Heart-Breaking Violation of County, City Mandates. Appropriate Use of Federal Funds?
Sept. 30, 2020
We were hoping they wouldn’t do it. That Harris County Flood Control would see it wasn’t necessary. The bayou banks were healthy and stable, lush and green.
But the private consulting engineers had planned it. So Flood Control did it: scraped away the young trees and deep-rooted native plants holding the bank together, bulldozed what nature had successfully engineered, built, and planted in Buffalo Bayou Park.
They left bare dirt, disturbed, compacted, dead. Violated every established principle of good management of a riverbank, as noted by one of the federal agencies funding the project. (p. 14)
And the bare dirt washed away in the rains that followed.
Without the anchor of the surrounding network of deep-rooted plants, the remaining lone trees on the banks likely will soon fall, as happened as a result of Flood Control’s previous work.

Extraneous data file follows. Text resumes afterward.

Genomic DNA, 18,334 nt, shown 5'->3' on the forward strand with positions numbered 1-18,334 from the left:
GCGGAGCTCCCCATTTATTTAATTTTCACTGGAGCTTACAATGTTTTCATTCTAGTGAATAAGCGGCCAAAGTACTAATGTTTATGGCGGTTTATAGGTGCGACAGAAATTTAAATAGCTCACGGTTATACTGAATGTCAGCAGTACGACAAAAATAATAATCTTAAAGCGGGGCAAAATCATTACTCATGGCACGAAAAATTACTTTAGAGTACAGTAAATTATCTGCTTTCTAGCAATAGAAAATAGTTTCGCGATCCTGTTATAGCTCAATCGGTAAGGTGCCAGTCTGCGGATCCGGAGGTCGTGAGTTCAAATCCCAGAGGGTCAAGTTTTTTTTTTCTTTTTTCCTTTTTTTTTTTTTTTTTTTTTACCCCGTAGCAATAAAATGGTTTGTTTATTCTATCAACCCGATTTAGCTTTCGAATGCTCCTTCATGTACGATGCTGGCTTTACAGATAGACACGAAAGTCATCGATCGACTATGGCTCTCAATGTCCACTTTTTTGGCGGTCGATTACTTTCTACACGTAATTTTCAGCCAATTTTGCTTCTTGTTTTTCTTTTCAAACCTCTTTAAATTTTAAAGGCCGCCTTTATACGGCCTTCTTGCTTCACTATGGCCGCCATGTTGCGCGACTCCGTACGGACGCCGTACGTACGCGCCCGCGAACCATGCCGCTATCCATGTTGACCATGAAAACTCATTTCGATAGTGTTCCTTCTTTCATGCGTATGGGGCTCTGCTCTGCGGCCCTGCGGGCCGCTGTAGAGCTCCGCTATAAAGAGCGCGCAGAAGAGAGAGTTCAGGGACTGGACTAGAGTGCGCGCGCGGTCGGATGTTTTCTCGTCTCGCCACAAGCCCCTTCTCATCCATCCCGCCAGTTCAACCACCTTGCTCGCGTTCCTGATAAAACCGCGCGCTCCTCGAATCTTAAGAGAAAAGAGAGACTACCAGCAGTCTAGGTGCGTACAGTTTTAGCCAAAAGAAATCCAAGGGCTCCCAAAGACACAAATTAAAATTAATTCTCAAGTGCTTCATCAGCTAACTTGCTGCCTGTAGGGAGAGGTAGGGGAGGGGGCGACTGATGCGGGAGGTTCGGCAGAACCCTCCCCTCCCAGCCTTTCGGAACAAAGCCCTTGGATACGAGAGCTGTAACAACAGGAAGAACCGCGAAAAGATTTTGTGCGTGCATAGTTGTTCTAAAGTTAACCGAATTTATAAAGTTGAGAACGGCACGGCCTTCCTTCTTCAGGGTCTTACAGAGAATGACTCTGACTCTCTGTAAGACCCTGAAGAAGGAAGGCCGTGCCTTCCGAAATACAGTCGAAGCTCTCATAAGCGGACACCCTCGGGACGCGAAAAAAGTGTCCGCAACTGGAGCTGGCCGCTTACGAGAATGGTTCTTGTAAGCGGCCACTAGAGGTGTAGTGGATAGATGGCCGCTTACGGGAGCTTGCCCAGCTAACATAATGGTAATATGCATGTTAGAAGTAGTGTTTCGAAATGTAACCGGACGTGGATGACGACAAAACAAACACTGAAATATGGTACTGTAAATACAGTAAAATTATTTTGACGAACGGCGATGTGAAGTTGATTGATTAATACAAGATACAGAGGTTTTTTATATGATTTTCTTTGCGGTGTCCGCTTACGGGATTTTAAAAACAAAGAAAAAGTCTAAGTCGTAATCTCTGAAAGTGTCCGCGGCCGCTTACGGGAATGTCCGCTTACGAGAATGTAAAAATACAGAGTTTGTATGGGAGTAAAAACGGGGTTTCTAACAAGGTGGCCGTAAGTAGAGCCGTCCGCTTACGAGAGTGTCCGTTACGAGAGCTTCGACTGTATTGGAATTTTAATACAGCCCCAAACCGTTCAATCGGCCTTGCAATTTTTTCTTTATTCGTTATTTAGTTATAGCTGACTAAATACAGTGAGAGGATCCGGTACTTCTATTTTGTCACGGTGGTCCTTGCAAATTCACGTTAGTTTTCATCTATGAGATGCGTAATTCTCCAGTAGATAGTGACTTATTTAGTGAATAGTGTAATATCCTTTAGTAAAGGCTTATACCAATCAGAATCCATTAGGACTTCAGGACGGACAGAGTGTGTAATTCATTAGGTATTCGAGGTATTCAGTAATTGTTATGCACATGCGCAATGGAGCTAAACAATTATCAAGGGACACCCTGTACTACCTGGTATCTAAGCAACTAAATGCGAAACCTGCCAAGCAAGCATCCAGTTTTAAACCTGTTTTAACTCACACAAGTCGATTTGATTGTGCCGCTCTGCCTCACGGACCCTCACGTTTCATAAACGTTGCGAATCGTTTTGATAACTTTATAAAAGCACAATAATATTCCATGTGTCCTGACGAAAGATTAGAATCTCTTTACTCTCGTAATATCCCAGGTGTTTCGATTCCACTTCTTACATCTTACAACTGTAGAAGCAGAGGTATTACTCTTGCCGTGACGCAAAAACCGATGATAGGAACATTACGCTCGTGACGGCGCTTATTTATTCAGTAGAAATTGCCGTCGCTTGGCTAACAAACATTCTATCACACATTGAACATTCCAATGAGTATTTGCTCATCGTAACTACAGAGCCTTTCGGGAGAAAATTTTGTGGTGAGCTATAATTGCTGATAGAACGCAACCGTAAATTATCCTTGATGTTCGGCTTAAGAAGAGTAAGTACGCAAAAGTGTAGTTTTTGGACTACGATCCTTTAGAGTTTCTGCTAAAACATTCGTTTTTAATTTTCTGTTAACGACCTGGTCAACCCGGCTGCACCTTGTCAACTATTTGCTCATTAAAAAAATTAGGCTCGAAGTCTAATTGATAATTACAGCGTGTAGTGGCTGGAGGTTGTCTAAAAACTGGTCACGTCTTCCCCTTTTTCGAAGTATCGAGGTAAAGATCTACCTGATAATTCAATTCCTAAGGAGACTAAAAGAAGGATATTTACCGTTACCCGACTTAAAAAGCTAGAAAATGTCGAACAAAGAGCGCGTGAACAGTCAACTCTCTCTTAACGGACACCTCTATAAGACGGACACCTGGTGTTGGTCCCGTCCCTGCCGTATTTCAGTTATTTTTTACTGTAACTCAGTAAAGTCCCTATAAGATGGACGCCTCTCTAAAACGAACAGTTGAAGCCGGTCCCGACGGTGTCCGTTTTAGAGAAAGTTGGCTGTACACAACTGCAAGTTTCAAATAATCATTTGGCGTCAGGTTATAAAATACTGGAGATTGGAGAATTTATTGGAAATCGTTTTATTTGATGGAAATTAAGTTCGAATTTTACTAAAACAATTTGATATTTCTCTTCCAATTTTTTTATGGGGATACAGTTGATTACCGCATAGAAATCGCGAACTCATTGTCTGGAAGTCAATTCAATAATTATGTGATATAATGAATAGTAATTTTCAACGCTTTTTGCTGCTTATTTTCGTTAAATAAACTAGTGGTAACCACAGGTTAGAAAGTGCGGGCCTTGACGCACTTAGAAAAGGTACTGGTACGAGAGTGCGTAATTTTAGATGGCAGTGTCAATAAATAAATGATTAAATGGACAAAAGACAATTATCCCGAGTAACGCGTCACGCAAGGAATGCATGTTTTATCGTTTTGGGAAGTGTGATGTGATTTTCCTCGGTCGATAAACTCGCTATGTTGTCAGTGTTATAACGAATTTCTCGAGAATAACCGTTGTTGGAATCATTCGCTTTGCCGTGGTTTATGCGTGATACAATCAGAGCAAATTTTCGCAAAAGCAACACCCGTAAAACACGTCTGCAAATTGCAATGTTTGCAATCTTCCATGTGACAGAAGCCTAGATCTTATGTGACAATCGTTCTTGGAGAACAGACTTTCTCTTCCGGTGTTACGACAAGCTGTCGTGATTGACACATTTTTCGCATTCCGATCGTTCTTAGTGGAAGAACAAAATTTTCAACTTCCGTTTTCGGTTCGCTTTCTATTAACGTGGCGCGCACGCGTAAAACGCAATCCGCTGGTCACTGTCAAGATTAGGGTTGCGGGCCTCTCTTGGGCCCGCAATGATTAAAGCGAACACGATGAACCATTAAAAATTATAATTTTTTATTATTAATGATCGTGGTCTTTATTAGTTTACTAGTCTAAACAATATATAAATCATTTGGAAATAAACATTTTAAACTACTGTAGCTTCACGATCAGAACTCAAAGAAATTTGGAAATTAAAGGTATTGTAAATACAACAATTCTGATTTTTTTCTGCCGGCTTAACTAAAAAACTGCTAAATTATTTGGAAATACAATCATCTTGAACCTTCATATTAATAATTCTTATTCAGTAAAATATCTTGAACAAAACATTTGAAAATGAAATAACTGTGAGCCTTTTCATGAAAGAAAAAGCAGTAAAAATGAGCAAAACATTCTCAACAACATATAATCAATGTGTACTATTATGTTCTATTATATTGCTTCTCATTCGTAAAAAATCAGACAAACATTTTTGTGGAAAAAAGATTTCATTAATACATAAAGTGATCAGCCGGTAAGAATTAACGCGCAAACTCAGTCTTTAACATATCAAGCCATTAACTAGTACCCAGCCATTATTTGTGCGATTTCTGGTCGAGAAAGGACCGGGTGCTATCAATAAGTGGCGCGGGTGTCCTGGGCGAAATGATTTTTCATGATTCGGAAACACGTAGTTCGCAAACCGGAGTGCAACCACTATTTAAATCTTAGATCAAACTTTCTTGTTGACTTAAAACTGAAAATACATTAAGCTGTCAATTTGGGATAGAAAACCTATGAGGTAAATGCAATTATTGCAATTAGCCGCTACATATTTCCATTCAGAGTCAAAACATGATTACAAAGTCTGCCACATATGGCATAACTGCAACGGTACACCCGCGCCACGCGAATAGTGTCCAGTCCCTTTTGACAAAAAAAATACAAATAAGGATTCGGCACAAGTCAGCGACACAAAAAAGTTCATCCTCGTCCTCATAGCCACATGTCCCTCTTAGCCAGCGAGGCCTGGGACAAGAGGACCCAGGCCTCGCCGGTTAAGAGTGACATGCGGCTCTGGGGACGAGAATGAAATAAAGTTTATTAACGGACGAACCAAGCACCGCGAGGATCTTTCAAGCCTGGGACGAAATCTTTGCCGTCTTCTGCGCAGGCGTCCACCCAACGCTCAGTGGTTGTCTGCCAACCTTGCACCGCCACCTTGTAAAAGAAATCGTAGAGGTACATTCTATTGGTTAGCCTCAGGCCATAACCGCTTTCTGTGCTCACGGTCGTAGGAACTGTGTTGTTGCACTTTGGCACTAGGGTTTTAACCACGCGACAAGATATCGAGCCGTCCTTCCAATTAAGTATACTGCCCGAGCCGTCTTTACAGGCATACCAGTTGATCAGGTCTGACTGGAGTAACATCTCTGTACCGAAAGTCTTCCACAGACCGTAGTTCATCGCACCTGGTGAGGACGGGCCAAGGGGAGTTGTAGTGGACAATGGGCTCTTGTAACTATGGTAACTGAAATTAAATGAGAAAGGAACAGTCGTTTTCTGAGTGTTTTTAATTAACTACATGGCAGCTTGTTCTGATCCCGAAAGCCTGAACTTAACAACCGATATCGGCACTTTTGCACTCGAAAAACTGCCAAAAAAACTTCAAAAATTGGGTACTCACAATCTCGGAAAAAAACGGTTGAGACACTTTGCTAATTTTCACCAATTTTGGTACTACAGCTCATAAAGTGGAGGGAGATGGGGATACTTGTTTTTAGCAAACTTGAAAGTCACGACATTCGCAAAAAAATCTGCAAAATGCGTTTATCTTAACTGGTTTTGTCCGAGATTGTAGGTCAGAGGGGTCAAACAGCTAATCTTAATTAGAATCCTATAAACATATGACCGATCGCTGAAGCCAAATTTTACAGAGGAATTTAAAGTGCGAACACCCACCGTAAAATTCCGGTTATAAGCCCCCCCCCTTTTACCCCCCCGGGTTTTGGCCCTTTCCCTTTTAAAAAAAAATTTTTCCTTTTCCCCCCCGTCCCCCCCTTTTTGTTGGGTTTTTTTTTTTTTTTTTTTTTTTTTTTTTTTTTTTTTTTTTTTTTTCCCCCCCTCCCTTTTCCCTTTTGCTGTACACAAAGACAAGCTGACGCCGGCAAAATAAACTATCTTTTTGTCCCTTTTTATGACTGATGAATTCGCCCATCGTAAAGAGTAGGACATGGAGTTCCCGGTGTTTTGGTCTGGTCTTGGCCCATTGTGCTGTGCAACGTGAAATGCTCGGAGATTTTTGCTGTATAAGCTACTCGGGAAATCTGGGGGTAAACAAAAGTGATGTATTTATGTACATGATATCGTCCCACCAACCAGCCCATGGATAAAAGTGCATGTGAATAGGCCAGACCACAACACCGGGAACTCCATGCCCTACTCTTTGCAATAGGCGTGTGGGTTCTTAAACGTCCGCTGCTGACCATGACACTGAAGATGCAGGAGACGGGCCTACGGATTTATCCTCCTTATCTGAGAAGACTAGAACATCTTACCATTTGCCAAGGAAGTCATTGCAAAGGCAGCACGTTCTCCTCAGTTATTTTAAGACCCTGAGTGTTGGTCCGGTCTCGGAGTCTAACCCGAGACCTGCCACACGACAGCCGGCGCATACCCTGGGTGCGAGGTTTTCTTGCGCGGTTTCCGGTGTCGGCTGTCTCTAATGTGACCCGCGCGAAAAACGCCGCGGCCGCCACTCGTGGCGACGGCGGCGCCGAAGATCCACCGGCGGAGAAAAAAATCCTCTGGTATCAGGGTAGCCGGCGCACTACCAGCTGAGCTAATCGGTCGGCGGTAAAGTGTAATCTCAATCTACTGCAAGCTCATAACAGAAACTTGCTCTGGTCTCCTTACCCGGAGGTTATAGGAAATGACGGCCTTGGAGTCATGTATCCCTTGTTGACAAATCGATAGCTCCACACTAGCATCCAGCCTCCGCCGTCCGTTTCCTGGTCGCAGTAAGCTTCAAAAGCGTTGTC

They did it with public funds, spending over $2,000 per linear foot, claiming the purpose was to “contain erosion and bank failures caused by Hurricane Harvey.”
These particular banks weren’t failing. We know because we climbed out of our canoes and up that gently sloping bank through the tall goldenrod and horseweed below the Dunlavy a couple of times in recent months. Flood Control’s federal grant was supposed to be used to “reshape and protect eroded streambanks.” But none of these areas was eroded. The bank shape was fine. Maybe steeper after bulldozing, with less of a beach, but pretty much the same. Though bare and unprotected.
Designed to Fail? Do It Anyway
Not even the private contractors paid to scrape it all away thought it was a good idea. In response to the observation that the denuded bank would fail as a result, one worker commented, “That’s what we told them.” He added, “But that’s the way Flood Control wanted it.” We responded that Flood Control had just destroyed a healthy bayou bank. The guys nodded.